Results

Figure 1 exemplifies the centrist party's problem. In this figure one can see a simple vote choice model that estimates the probability of voting for a focal party given the probability of voting for any other party. Vote choice in this model is based on the proximity of the voter to each party, and a valence term for each party (where the centrist party is the baseline category). The loss function is linear, and valence is estimated by party-specific coefficients. Other model specifications, including voter specific attributes, directional components and quadratic loss functions, are discussed in the Appendix. The substantive results hold through all model specifications, both for the linear and the quadratic loss functions. In addition, model's fits estimations and descriptive statistics are discussed in the Appendix. In all four panels the election in which the parties’ vote share collapsed is marked with black, the preceding election is marked with dark gray and the following election is marked with light gray. Nodes describe conditional logit coefficients and bars represent 95 per cent confidence intervals.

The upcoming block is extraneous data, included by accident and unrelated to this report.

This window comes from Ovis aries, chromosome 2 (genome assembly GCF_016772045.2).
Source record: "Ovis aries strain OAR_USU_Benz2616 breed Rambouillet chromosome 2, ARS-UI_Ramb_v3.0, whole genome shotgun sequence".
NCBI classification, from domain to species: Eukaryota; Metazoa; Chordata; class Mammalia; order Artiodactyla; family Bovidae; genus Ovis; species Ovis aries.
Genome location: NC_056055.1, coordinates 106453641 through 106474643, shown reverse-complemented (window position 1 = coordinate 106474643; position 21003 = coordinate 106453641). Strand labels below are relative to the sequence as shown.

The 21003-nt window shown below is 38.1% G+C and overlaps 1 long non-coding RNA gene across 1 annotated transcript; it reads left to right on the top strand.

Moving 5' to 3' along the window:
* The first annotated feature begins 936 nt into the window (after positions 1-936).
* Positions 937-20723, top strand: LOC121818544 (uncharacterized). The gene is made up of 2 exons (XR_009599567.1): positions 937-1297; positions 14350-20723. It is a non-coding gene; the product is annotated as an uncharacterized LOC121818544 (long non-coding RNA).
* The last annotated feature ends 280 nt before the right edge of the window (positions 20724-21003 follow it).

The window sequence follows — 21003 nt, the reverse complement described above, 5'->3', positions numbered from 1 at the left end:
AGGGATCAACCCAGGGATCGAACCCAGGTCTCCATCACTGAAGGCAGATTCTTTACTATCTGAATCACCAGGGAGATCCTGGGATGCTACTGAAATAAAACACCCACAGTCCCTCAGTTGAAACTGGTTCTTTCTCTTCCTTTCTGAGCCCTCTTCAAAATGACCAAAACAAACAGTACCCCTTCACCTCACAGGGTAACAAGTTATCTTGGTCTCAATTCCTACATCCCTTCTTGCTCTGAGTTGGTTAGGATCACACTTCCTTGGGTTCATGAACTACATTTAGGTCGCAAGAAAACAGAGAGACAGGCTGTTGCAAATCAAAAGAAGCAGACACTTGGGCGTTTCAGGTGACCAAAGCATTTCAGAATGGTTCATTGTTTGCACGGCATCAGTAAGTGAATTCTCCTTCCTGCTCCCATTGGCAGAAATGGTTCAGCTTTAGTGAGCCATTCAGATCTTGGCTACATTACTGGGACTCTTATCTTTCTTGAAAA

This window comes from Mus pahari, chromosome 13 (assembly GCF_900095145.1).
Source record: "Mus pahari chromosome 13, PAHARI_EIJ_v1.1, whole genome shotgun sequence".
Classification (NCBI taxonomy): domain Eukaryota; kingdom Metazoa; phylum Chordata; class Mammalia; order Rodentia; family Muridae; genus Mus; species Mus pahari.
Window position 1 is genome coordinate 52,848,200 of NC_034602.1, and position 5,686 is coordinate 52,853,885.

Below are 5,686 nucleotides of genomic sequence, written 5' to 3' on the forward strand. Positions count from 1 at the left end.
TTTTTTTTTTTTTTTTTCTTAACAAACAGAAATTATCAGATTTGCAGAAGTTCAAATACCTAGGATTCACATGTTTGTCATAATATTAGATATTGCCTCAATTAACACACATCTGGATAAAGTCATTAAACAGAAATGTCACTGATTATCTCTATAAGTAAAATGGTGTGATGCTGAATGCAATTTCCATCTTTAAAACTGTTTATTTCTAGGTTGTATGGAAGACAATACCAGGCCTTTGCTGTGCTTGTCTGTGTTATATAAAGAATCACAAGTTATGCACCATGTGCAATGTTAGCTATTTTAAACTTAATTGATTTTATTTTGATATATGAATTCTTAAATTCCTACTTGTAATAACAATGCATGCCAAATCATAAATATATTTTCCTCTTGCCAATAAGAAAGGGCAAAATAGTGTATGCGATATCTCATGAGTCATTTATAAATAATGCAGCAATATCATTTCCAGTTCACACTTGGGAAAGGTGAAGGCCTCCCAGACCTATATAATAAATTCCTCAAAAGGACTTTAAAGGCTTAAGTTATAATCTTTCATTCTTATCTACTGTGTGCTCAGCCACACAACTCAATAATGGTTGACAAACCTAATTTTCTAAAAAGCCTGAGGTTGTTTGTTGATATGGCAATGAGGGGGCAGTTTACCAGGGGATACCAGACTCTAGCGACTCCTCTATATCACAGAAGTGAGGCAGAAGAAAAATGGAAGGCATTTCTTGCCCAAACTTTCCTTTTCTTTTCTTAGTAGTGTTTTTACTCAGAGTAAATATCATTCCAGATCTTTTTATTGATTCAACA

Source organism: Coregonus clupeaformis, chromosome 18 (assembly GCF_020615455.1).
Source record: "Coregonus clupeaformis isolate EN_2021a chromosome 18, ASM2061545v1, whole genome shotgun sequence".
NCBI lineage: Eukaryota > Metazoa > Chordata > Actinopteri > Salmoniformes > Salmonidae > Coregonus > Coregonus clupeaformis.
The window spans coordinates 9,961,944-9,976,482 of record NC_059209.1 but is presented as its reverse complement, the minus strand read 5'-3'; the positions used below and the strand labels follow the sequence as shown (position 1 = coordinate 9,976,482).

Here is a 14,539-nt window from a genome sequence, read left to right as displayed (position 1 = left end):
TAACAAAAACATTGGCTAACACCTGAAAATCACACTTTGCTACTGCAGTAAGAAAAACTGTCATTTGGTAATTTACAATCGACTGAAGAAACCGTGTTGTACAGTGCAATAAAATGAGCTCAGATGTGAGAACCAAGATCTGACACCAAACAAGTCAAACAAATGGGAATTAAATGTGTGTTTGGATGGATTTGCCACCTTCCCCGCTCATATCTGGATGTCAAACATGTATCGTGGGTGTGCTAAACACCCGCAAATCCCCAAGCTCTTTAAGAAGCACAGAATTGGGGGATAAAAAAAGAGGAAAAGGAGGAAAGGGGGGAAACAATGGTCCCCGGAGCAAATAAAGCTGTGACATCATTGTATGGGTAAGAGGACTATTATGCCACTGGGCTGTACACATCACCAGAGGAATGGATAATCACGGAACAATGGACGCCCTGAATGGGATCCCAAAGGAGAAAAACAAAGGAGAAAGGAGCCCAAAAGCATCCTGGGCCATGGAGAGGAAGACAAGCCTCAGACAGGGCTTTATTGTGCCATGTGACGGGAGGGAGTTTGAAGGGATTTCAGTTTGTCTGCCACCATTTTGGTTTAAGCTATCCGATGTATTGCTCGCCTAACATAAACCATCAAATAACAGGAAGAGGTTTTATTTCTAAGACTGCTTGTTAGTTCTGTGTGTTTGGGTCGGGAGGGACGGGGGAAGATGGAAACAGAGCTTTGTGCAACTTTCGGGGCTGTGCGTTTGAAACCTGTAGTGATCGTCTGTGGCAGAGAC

Fig. 1. Ideology and Valence Effects on Vote Choice.

Note: The dependent variable in these models is respondents’ reported vote choice. Each panel includes the election of the collapse (in the middle) and the elections before and after the collapse. Left–Right proximity is a linear (absolute) term. Parties’ valence is relative to the baseline (centrist) party. Nodes show Conditional Logit Log-Odds coefficients. Bars show 95% confidence intervals. Model fit information is shown in the appendix.